Voting machines need paper trail
by Edward Cone
News & Record
Whom did you vote for in the last election?
Are you sure?
If you went to the polls in Guilford County, your vote was recorded by an electronic voting machine, but no paper ballot was generated in the process. This lack of a paper trail strikes many people as a big problem. Last week, California Secretary of State Kevin Shelley announced that all voting machines in his state should be required to produce paper ballots.
Without a paper copy, the only way to check the voting record is to trust the computer to verify itself. Voters have nothing to check their vote against, while counts and recounts rely on the same potentially flawed data. The machine can tell you it recorded your vote accurately, but that's no more useful than listening to a tape recording of someone's voice, then replaying the same tape to decide if he was telling the truth.
The lack of a paper trail raises questions about the potential for fraud, accountability and trust in the electoral process. "Beyond security, there is the inherent dissatisfaction of having a box telling you who won, without verification," says David Dill, a Stanford computer scientist who served on the task force advising California's Shelley.
But George Gilbert, Guilford County's director of elections, says the case for a paper trail is overstated. Under Gilbert, a respected 15-year veteran of the job, Guilford was the first jurisdiction in the country to use touch-screen voting machines, and it has used them countywide since 2000.
Weighed against practical concerns, including cost and convenience, Gilbert believes that printing paper ballots isn't worth the trouble. He estimates that printing a ballot for every eligible voter (as required by law, even though most would be thrown away unused) would cost Guilford County almost $70,000 per election. The cost for large urban counties in other states might run 10 times that amount.
Adding paper also means slowing down the voting process, which costs more than time. Printers jam and break. "Every time you add 30 seconds to the process, you have to add another machine to avoid lines," says Gilbert. "Lines discourage participation." As for security, Gilbert points to his rigorous testing program and notes that even paper ballots can be tampered with. "There is no technology in the world, paper or electronic, that can guarantee integrity to an election," he says.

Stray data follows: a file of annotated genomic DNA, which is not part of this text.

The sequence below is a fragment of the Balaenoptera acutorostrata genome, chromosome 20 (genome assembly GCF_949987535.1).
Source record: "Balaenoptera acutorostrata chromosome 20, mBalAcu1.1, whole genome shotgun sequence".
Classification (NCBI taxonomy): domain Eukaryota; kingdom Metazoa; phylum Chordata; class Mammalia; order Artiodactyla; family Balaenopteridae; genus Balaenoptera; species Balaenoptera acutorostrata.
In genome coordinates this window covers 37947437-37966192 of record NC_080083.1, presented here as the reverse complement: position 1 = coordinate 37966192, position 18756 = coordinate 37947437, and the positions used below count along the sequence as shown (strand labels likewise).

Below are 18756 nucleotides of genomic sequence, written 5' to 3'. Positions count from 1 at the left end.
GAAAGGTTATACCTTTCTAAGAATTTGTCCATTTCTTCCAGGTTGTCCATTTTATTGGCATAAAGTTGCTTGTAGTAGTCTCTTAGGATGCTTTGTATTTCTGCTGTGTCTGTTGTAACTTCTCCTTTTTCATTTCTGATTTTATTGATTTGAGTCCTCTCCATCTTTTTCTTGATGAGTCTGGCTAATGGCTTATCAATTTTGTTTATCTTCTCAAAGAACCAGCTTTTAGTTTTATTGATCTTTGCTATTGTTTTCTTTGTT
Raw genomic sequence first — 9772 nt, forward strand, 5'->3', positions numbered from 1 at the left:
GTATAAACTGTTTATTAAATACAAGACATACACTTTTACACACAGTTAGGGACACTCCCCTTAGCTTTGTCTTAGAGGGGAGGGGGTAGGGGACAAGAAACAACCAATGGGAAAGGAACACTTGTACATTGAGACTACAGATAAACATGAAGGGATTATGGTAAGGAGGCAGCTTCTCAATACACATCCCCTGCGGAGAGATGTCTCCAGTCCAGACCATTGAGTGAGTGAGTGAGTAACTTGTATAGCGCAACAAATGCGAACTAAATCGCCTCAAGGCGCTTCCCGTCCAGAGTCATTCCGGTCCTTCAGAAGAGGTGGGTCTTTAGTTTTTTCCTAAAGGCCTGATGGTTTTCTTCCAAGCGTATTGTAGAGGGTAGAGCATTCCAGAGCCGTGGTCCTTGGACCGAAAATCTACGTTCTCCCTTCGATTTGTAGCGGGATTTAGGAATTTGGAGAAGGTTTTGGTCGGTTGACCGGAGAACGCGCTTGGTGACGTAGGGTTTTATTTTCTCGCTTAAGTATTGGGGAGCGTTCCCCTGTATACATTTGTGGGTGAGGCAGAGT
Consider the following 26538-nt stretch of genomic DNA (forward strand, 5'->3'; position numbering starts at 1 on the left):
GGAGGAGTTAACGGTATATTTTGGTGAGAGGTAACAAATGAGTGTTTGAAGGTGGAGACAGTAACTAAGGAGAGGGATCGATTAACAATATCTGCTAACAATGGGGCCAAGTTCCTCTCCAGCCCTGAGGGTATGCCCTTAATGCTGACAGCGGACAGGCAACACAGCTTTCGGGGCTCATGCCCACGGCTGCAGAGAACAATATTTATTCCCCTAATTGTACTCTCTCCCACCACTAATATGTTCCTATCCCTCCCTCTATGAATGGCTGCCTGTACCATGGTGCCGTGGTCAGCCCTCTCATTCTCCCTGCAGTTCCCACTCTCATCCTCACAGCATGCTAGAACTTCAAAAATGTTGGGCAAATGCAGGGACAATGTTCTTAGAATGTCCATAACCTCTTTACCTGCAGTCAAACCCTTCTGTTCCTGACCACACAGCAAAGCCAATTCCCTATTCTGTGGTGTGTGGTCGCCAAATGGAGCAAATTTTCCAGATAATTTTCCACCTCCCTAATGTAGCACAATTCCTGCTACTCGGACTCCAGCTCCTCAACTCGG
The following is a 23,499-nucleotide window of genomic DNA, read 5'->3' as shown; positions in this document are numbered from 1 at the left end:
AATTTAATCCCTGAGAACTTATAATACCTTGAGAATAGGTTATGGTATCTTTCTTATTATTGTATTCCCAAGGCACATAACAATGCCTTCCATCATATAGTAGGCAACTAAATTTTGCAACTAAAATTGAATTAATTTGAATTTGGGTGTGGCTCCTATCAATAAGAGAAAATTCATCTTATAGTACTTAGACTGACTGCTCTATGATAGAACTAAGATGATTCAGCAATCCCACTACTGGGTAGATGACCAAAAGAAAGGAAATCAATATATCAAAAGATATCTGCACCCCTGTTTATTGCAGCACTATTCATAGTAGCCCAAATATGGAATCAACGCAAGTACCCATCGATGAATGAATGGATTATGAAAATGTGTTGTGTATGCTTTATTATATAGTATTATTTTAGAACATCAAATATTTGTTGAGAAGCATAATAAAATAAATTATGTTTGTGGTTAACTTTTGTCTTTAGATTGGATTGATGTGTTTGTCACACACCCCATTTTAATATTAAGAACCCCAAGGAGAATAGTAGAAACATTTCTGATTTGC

Ultimately, says Gilbert, fair elections rely on the people who run them. "Given proper procedures, integrity and capabilities, it's the liveware, the people and the process that make it work," he says.
Which is why I think the paper trail is probably a good idea. Not every county has the resources or personnel that we do in Guilford. Crooked elections are a very real threat, whether for reasons of politics or race or money. And the security of some voting machines has already been breached, with the software code that runs them posted on the Internet. "I do believe that 18-year-olds are sitting at home in their camouflage jammies, hacking these things," says Freddie Oakley, county clerk-recorder in Yolo County, Calif.
You don't have to buy into the more exotic conspiracy theories floating around on the Web to worry about threats to voter confidence in the process. It's a fact that the voting-machine market is dominated by a handful of politically connected companies with Republican ties. Any upset at the polls that favors the GOP, but offers no paper verification of the results, may be viewed by some as suspect -- and confidence in the process is essential.
Meanwhile, the electronic voting machines keep coming, pushed by a federal law called the Help America Vote Act, which requires the replacement of older machines like the ones used in Florida for the 2000 election. The act helps pay for new touch-screen machines but doesn't provide any funding for paper ballots.
Gilbert has his own reasons for disliking the Help America Vote Act. It requires states to centralize their voter registration databases and has encouraged some states to do away with local control and move to statewide voting systems. "That reduces security," he says. "Local control is the best security against widespread manipulation or fraud. We will end up with less diverse voting systems and a more concentrated industry."
Gilbert says he takes seriously the concerns of people like Stanford's Dill, who eschews the conspiracy stuff in favor of a scientific approach. "Any threats that people of his character and knowledge point out to us, we need to find responses to," says Gilbert.
There is something that the two already agree upon: The law aimed at fixing problems with voting machines is in some ways making things worse.
(More information can be found at www.blackboxvoting.org; chapters of a book on the topic, edited by the News & Record's own Lex Alexander, can be downloaded from the site.)